That idea involves converting the westbound lane to a one-way street for vehicles and converting the current eastbound lane to a two-way bike path, with the existing sidewalk being strictly a pedestrian walkway. The goal would be to create more room for bikers, joggers and any other form of foot traffic, even with increased erosion. The changes would function as a form of managed retreat — a process to relocate community infrastructure away from coastlines and other environmentally sensitive areas.

In this case, managed retreat would be modifying West Cliff Drive with the understanding that erosion is unavoidable.

“It means basically letting the ocean do what it’s going to do and accepting the fact that the coastline is going to continue to erode,” said Spangrud. “It’s planning for that eventuality instead of working reactively like we are now.”

This vision remains just a concept and is not a fully formed project in the adaptation plan, as the city is continuing to evaluate its feasibility.

“It’s something we’ve committed to continue to evaluate through our community engagement and technical analyses,” said Wise-West. “It’s a big misconception in our community that it’s something that the city has definitive plans towards, and that is not the case right now.”

That said, the recent cave-in could serve as an opportunity to further focus on these changes.

Aerial view 2
(Kevin Painchaud / Lookout Santa Cruz)

“There are certain triggers for coastal climate adaptation, and now all of a sudden we’ve got a trigger in front of us,” said Boutelle.

Boutelle said he likes the similar changes to East Cliff Drive — such as limiting traffic to one-way, providing a spacious walkway and bike path and stabilizing the cliffs — and wishes to see how it would play out on West Cliff, even if it has to start out as limited to one section of the road.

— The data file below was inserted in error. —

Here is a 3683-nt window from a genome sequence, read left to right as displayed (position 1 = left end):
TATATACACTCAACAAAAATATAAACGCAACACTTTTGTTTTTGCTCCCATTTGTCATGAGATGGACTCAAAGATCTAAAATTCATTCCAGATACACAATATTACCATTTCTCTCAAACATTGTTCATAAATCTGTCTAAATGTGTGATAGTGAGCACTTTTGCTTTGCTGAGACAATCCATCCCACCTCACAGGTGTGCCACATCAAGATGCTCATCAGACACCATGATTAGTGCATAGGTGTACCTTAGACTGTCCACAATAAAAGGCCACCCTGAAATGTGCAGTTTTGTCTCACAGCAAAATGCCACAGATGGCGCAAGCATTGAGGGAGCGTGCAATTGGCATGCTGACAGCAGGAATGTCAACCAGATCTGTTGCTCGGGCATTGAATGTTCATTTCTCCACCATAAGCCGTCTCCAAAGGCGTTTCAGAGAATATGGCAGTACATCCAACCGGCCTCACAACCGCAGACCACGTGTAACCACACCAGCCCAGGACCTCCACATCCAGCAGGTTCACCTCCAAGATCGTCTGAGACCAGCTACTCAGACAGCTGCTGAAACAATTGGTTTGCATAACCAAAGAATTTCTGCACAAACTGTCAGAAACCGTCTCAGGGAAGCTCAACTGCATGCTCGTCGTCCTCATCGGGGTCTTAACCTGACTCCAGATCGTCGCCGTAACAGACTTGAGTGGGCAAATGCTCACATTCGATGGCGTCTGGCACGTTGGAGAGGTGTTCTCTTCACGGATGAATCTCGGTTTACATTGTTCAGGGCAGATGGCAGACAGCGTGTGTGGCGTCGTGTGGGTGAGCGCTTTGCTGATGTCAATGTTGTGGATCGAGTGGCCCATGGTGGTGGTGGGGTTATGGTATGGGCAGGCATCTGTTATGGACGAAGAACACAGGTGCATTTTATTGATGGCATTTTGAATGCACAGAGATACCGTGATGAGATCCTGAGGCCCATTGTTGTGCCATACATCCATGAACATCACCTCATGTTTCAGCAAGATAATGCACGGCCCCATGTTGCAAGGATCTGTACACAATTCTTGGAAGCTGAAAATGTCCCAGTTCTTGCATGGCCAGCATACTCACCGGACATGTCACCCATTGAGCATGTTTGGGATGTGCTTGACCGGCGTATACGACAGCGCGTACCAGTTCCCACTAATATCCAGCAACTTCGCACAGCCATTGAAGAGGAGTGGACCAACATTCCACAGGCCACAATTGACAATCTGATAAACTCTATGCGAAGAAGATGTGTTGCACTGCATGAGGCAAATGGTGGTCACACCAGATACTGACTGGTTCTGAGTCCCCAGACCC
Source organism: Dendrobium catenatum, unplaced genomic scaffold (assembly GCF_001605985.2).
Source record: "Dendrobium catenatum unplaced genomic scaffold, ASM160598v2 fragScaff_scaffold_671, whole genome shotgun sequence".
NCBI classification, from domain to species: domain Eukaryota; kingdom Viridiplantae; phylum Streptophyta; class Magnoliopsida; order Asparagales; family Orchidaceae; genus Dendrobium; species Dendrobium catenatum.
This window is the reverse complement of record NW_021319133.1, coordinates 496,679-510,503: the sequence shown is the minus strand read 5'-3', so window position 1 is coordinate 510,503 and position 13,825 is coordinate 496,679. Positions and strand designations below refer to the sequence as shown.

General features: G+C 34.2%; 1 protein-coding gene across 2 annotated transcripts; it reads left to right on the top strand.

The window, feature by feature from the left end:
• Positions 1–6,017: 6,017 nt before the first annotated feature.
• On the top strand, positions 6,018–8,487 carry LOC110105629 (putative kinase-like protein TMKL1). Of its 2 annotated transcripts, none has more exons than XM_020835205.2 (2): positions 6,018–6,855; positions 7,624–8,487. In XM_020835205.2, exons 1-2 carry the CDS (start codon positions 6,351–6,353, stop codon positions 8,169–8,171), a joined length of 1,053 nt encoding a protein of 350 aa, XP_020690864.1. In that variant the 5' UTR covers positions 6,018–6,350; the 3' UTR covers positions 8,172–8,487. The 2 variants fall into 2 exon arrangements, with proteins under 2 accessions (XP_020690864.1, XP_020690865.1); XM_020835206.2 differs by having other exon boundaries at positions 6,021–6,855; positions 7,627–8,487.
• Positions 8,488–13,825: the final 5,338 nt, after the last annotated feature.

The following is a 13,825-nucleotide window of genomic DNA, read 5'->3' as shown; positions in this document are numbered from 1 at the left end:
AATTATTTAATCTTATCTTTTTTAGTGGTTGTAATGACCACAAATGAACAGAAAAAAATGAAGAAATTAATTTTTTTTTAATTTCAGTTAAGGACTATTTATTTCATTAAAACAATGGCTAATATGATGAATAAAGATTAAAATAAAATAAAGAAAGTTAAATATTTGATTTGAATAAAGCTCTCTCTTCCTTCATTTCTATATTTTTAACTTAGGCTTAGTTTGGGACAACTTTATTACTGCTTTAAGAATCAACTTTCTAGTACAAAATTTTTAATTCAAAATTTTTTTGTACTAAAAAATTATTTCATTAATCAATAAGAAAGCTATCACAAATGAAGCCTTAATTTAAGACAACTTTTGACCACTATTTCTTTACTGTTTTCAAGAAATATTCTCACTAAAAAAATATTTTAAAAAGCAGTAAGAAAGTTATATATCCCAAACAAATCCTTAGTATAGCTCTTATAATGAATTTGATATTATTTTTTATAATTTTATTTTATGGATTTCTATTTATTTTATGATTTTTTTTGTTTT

“[The East Cliff Drive changes] are pretty fantastic, and I’d love to see us try that on West Cliff Drive,” he said. “We’ve got this opportunity today to give it a try for a short section.”

Keeley said that beyond the emergency repair, questions remain over how the California Coastal Commission will view the growing issue of erosion along West Cliff Drive; the commission has supported a managed retreat strategy. “If that [cliff armoring] policy is inflexible,” Keeley said, “then discussions have to begin about one-way traffic on West Cliff Drive.”

The separation of the walkway and the bike lane could give both pedestrians and cyclists the space they want while also addressing the effects of erosion — and symbolize Santa Cruz moving toward a model of increased walkability and bikeability that city and county leaders have recommended for other projects.

“This is a combination of community wants, needs and concerns,” said Kelley. “So we can plan to do a managed retreat, and also maintain and improve coastal access in these ways.”

Wise-West notes that in order for the idea to become a project, it would require a community consensus — which means much more community input.

“Some people might be inconvenienced by it and some people will be delighted by it,” said Kelley. “We have to pick what’s probably going to be the best option given the amount of resources that we have.”

Christopher Neely contributed to this report.